Excel has a long and colorful history. Microsoft released the first version of Excel for the Macintosh in 1985 and added a version for Windows two years later. By 1993, Excel had morphed into an all-purpose number-cruncher, and it quickly eclipsed competing spreadsheet programs like Lotus 1-2-3.
Although Microsoft is reluctant to admit it, most of Excel's core features were completed six or seven years ago. So what has Microsoft been doing ever since? The answer, at least in part, is spending millions of dollars on so-called usability tests, which are aimed at figuring out how easyor nota program is to use. In a typical usability test, Microsoft gathers a group of spreadsheet novices, watches them fumble around with the latest version of Excel, and then tweaks the program to make it more intuitive. As a result, Excel is packed full of timesaving featuressome nifty, some just quirkylike menus that hide advanced options, lists that complete themselves , animated assistants, and every imaginable type of button, toolbar, and dockable window. Some of the features are genuinely useful, while others can be supremely annoyingespecially when Excel hides the feature you're hunting for desperately.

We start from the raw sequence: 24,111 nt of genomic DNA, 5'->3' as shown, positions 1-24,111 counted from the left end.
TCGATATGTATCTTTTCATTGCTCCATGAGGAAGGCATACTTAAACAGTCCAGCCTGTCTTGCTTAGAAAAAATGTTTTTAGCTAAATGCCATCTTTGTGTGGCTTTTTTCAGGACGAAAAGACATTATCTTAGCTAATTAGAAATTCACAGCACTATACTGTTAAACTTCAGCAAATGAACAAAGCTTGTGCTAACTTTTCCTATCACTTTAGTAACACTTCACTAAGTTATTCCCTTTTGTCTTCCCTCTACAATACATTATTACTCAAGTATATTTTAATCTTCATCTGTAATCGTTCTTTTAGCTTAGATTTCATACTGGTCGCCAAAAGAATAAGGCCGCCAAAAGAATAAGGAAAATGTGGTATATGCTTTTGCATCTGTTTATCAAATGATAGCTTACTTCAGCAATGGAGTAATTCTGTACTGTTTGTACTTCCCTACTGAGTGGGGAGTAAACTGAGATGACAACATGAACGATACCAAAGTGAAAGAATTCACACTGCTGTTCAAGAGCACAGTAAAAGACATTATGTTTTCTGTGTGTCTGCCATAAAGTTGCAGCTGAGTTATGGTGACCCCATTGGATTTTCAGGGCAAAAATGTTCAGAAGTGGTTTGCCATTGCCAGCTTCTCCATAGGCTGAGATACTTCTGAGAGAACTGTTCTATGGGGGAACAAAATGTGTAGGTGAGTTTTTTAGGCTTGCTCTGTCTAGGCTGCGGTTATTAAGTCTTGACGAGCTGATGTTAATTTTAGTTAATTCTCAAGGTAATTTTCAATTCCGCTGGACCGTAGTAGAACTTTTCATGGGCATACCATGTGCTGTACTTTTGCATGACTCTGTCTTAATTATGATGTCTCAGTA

The best way to avoid potential headaches like these is to take a quick tour of Excel as you start creating a spreadsheet. That's the task you'll complete in this chapter. Along the way, you'll learn how to enter information in the Excel window and how to open and save spreadsheet files.